• Termination of Uneconomic Trusts. A trustee has the authority to terminate a trust with a total value under $50,000 that contains insufficient assets to justify the cost of administration. If the trustee doesn't terminate an uneconomic trust, the court has the power to modify or terminate the trust, as well as the power to remove and appoint trustees. Once the trust is terminated, the trustee must distribute the trust property in a manner consistent with the settlor's purpose for the trust.
    • Trust Reformation. Any interested party may petition the court to reform the trust if certain terms don't conform to the settlor's overall intentions. This is typically done in cases of typos, unclear designations, or other errors that make the instructions significantly different from the settlor's intent. The interested party will need to provide clear and convincing evidence the terms of the trust were created by a mistake.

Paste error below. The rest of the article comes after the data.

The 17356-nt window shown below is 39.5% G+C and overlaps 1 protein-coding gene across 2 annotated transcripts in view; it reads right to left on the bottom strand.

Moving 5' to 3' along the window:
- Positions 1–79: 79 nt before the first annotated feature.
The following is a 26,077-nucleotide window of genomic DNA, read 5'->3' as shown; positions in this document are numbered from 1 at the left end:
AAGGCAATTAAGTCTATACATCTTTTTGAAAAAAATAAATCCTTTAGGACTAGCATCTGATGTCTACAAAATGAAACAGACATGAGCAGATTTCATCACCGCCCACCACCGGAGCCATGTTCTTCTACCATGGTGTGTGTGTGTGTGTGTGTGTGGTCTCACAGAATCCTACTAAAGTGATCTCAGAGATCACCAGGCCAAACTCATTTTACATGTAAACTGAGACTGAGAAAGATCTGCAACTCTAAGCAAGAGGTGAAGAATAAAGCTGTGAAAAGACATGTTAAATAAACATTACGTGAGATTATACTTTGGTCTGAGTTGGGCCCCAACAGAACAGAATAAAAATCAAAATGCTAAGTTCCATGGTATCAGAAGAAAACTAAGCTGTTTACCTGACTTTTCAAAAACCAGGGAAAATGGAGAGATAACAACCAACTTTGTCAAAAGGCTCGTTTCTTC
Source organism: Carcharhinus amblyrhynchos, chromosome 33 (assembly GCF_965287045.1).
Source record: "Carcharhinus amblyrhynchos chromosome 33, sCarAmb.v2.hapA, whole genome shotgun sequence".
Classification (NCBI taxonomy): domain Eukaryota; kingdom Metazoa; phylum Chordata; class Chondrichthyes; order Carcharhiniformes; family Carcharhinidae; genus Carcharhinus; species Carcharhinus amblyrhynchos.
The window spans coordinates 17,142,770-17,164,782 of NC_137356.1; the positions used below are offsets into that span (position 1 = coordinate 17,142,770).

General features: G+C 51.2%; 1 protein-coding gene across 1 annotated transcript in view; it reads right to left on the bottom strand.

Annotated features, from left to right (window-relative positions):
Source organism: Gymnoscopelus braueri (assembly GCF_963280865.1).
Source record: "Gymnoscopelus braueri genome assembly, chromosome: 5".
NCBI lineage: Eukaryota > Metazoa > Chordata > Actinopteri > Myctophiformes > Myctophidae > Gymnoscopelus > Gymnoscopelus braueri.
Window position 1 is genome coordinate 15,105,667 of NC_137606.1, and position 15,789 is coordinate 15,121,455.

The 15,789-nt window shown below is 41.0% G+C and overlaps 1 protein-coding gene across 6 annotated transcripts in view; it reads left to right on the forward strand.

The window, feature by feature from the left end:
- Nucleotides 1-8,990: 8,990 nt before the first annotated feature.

• Trustee Removal. Co-trustees or beneficiaries may request court removal of a trustee, or the court may remove a trustee on its own initiative. A trustee may be removed for several reasons, including breach of trust, breach of fiduciary duty, or failure to effectively administer the trust. As long as the removal is in the best interests of all beneficiaries, is consistent with the purpose of the trust, and is followed by the appointment of a suitable successor trustee, interested parties don't need extensive proof of malfeasance to remove a trustee.
    • Trustee Resignation. A trustee may resign their duties with court approval or resign without court approval long as the settlor (if living), co-trustees (if any), and beneficiaries have been given 30 days notice of the intent to resign.

    Let Us Advise You on Your Next Steps

    In order for any of these actions to avoid ending up in litigation, it will take an experienced probate and estate lawyer to advise you every step of the way. If you are the trustee or a beneficiary of a trust, we can answer your questions and work to resolve your dispute as efficiently as possible. Contact DeLoach, Hofstra & Cavonis, P.A. to set up a consultation through our quick contact form, or start reading our free guide, The Top 20 Rules for Protecting Your Florida Estate.


  • What should I do if someone interferes with my inheritance?